Share Email Print
cover

Proceedings Paper

Spectroscopy with adaptive optics: spectral slope variations
Format Member Price Non-Member Price
PDF $14.40 $18.00

Paper Abstract

We present a note on low to medium resolution spectroscopy using adaptive optics (AO) system. A special focus is put on the problem of spectral slope variations. In principle a stellar image compensated by AO has a varying point spread function (PSF) strongly dependent on the observing wavelength. Even when the AO is working perfectly, the fraction of the energy in a finite size slit will change with the wavelength. The performance of AO correction is very sensitive to the observing conditions. Spectral slope variations directly connected to the wavelength dependency of the enclosed energy in the slit. Those features common and relatively harmless in conventional spectroscopy such as temporal variation in the seeing, brightness of the targets, imperfect slit peaking, atmospheric differential refraction, and fixed aperture size at spectral extraction, all introduce artificial continuum slopes. The degree of uncertainty in the spectral slope could be serious enough to interfere the observing goals in AO spectroscopy. A case for a spectroscopic observation for low mass stars is presented to demonstrate the problem. We found a steep continuum slope that is unrealistic for a low mass star. We undertook laboratory experiments with a calibration source in the AO system to test if the unrealistic continuum slope could be accounted for by the varying AO performance. In the experiments the "bluing" of the continuum slopes have been confirmed when the light source is dropping off of the slit or the wavefront reference source is faint. The effects are also qualitatively reproduced with calculations done by an AO simulation code.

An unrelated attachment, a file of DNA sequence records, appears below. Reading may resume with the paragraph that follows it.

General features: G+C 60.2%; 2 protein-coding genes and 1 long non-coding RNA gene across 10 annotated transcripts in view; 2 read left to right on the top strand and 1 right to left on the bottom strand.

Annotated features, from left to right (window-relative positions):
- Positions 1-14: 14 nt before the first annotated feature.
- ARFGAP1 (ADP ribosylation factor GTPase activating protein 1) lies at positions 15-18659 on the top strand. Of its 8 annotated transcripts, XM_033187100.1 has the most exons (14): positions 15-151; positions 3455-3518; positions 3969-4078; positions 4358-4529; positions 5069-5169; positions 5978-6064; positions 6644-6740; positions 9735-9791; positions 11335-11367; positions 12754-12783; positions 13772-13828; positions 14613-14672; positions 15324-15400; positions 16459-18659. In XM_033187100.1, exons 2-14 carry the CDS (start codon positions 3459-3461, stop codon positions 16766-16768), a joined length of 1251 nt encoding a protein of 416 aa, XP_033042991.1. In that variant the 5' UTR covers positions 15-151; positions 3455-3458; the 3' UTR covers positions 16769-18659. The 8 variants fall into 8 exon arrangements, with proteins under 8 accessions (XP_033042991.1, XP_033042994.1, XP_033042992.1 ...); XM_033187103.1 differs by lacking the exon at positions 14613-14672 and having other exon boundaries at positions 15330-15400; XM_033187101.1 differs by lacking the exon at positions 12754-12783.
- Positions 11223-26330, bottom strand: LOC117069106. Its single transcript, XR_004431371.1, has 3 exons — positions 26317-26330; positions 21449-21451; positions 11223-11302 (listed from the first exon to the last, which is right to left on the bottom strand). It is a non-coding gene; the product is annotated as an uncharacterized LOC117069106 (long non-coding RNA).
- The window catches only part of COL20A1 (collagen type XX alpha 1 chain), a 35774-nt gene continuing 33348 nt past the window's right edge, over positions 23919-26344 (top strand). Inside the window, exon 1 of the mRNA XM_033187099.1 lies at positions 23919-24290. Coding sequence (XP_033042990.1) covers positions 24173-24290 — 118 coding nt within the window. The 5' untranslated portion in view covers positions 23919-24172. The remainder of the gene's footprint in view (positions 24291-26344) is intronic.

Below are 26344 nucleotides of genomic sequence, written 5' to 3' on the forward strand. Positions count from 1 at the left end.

Paper Details

Date Published: 7 February 2003
PDF: 7 pages
Proc. SPIE 4839, Adaptive Optical System Technologies II, (7 February 2003); doi: 10.1117/12.459251
Show Author Affiliations
Miwa Goto, Subaru Telescope/National Astronomical Observatory of Japan (United States)
Yutaka Hayano, National Astronomical Observatory of Japan (Japan)
Naoto Kobayashi, National Astronomical Observatory of Japan (Japan)
Hiroshi Terada, National Astronomical Observatory of Japan (Japan)
Tae-Soo Pyo, Subaru Telescope/National Astronomical Observatory of Japan (United States)
Alan T. Tokunaga, Institute for Astronomy/Univ. of Hawaii (United States)
Hideki Takami, National Astronomical Observatory of Japan (Japan)
Naruhisa Takato, Subaru Telescope/National Astronomical Observatory of Japan (United States)
Yosuke Minowa, National Astronomical Observatory of Japan (Japan)
Wolfgang Gaessler, Max-Planck-Institut fur Astronomie (Germany)
Masanori Iye, National Astronomical Observatory of Japan (Japan)


Published in SPIE Proceedings Vol. 4839:
Adaptive Optical System Technologies II
Peter L. Wizinowich; Domenico Bonaccini, Editor(s)

© SPIE. Terms of Use
Back to Top